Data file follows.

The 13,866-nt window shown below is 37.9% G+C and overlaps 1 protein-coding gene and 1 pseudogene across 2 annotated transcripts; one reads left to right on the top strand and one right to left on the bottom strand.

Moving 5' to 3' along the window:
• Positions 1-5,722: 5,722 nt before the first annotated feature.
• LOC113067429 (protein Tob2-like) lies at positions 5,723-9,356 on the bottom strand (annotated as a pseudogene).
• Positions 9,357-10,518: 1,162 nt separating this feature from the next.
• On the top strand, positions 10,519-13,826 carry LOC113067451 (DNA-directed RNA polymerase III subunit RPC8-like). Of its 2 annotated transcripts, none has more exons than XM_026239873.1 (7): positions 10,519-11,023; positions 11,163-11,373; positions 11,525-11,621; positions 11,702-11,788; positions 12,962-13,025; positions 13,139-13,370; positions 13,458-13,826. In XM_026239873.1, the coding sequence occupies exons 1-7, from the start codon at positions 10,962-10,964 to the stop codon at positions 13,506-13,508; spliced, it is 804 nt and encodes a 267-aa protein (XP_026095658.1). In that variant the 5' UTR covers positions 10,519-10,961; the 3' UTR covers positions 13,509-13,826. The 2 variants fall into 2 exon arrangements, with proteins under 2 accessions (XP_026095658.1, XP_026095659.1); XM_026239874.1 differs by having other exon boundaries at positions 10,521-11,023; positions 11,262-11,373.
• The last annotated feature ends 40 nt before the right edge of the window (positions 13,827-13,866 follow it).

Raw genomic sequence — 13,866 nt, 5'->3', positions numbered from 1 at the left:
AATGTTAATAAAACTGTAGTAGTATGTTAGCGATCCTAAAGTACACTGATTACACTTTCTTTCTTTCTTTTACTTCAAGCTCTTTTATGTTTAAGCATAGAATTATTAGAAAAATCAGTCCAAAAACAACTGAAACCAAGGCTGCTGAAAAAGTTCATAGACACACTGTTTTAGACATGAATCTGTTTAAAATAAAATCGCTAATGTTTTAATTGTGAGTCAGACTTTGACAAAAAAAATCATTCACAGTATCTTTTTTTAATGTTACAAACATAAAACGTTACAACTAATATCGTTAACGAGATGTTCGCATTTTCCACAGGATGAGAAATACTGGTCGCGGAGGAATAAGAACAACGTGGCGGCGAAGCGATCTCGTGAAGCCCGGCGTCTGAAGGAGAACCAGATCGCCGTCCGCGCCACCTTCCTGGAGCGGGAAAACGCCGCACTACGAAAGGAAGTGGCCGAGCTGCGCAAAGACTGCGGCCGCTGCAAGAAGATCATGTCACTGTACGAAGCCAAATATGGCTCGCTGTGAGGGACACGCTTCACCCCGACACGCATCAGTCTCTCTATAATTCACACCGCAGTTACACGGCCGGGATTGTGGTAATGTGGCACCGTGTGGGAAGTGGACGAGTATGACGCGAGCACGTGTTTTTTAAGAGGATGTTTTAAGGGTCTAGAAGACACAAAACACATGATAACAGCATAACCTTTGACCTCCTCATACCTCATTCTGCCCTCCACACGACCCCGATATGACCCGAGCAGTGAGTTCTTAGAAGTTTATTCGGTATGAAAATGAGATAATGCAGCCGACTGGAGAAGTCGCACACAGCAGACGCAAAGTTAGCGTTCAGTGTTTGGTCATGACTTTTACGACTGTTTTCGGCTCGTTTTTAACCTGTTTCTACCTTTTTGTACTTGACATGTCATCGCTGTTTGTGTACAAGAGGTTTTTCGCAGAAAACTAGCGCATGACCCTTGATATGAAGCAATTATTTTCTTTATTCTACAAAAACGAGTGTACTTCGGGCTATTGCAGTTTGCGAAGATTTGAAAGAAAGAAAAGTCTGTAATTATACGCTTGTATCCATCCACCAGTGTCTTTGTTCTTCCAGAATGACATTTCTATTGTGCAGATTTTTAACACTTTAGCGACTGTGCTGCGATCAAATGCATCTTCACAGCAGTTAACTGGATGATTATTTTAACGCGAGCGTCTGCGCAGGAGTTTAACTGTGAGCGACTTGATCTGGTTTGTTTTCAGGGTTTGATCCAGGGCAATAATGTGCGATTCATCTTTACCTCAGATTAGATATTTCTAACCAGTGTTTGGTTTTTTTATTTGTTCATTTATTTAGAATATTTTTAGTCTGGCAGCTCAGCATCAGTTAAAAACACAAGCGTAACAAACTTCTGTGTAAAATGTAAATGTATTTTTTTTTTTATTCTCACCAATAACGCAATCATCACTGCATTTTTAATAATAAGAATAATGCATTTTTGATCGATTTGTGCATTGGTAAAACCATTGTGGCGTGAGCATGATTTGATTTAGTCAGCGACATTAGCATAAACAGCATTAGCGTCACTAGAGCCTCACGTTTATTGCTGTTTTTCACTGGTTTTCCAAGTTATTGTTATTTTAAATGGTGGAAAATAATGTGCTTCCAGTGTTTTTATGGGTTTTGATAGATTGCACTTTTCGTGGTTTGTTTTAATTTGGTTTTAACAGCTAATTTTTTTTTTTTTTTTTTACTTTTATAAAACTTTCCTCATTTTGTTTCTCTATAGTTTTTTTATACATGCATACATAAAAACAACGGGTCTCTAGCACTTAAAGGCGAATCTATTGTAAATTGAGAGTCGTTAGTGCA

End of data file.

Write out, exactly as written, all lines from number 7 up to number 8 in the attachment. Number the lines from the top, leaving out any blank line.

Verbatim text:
• The last annotated feature ends 40 nt before the right edge of the window (positions 13,827-13,866 follow it).

Raw genomic sequence — 13,866 nt, 5'->3', positions numbered from 1 at the left: